From his perspective at his New York City office, the disruptive impact of wearables is easy to spot for Haytham Elhawary.
“In Central Park, your average runner is covered in sensors,”
he told the Safety Technology crowd at the EHS Today 2017
Safety Leadership Conference last November.
From those sensors, he said, “these runners know their
heart rate, they know how many miles they’ve run, they know
the temperature and their oxygenation levels. They even know
if they are doing better than their friends or whether they’ve
gotten a personal record for the day.”
Armed with smartwatches and rugged gadgets, these am-
ateur data-crunching athletes have taken over gyms and
tracks in just the last couple of years, changing just about
everything about exercise culture in the process. To Elhawary,
it demonstrates a profound level of digital intelligence that
never existed in this market before, creating a data-fueled
army of activity, producing endless anecdotes of weight loss,
lifestyle changes, and health improvements in the process.
All that is fantastic, but it does raise some serious questions
Big data, analytics, KPIs, performance metrics—these are all
the lifeblood of manufacturing and industrial productivity. But
now with these cheap sensors—also part of the manufacturing
world—they are being used to help joggers log better data than
even some of the most sophisticated plants. On the individual
data level, compared to these athletes, manufacturers are
still totally in the dark.
As CEO of Kinetic, Elhawary is out to change this.
EASE THE STRAIN
To accomplish this, Elhawary and his team decided to start
with one of the most common worker injuries: strains and
sprains, a “pesky problem” due to repetitive motions.
Typically, he explained, the only way to prevent these injuries
has been to either engineer as much bending and reaching
as possible out of the work, or to generally encourage better
ergonomics in training. A better approach would be to take
what the consumer devices do best and apply that to the
strains and sprains problem. But first they had to figure out
what it is they do, exactly.
“When we started this project, we believed we could use
these wearables to keep workers safe,” Elhawary explained.
“But before we could get into that, we had to figure out what it is
about wearables that helps people live more active lifestyles.”
His research on the matter came up with three primary
functions these devices tend to perform:
1. They quantify previously unknown metrics.
The combination of these functions, he found, allow the de-
vices to get into something called the “behavior change cycle.”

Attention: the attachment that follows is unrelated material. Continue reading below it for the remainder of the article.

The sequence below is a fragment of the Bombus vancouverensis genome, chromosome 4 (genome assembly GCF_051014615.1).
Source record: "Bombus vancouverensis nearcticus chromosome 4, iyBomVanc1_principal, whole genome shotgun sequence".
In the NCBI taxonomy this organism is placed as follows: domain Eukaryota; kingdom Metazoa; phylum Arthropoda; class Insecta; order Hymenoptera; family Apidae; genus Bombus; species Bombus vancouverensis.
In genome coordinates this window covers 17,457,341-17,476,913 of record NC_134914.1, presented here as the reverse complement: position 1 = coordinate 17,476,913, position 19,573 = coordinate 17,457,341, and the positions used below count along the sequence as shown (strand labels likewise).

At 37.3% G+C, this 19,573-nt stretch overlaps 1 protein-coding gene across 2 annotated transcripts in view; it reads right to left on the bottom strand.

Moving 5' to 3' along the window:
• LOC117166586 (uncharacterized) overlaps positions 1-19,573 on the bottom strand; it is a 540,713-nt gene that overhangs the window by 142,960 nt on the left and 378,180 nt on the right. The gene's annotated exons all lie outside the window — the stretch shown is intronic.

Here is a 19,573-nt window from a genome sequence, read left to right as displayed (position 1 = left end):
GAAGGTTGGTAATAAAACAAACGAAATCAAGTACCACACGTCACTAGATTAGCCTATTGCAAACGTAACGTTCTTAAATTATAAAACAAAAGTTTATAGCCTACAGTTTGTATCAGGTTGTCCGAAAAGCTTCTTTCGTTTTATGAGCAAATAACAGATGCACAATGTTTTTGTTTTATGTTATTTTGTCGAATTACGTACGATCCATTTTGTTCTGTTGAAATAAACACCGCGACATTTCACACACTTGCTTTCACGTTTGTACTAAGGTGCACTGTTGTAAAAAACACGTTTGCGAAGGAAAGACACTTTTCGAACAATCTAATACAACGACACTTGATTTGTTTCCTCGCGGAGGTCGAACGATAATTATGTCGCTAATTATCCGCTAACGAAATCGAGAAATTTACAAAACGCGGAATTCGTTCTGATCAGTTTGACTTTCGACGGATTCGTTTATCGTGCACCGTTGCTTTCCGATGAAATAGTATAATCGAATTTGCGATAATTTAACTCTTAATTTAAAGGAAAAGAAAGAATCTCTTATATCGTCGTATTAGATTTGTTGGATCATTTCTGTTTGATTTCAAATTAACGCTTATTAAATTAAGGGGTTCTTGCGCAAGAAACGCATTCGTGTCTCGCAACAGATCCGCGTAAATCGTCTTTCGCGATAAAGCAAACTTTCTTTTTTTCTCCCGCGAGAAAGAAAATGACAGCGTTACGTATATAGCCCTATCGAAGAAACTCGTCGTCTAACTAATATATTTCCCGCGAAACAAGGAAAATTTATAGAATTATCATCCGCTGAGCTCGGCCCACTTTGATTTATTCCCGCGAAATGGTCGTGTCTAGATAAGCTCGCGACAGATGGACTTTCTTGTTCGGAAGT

Basically, he explained,
the more times you do
something, the more
feedback you get; the
more feedback you get,
the more goals you will
achieve; the more goals
you achieve, the more likely
you will be to change your behavior. Simple.
“This cycle is super important and is the key to change
behavior,” he said. “it shows us why wearables do what
they do in the consumer world, so now we can apply it
to the safety world.”
Elhawary’s answer to this is a wearable gadget called
the Kinetic Reflex.
This small, pager-like device attaches to workers’ belts
and monitors their postures. When it detects any excessive bending, twisting, or reaching—the primary causes
of strains and sprains—it sends out a light vibration and
records the hit on the device and in the accompanying
app. That data is then tracked on their progress toward
their personal goals and stacks the workers up against
their peers’ performance.
It seems almost too simple to be effective. But, honestly, glorified digital pedometers seem too simple to
help all these millions of people get to the gym, too. Plus,
the Reflex hits all three aspects of the behavior change
cycle, so in theory it should be effective.
And, according to Elhawary, early trials are already
showing impressive results.
In one 4-week pilot program at a global logistics company, Elhawary noted, workers saw an 84% overall improvement in posture and ergonomics. One worker in
particular went from 320 unsafe postures per day to just
12—a whopping 96% reduction in strain and sprain risk.
For safety managers throwing every engineering feat
and training tactic imaginable out for even incremental
improvements in worker safety, these numbers should
seem incredible. And, indeed, there was an audible
collective gasp in the room when they were announced.
And this is why Elhawary believes this is only the start of
the next industrial wearable revolution.
“This will have profound implications on safety gear
in the future,” Elhawary argued. “I’m convinced that in
the next maybe 10 years, most of your workers will be
wearing sensors of one type or another.”
(For more go to:
Can Wearables Boost Safety?
Taking a lesson from the consumer world, Kinetic is out to start a new industrial
wearable movement that targets safety first.
by Travis Hessman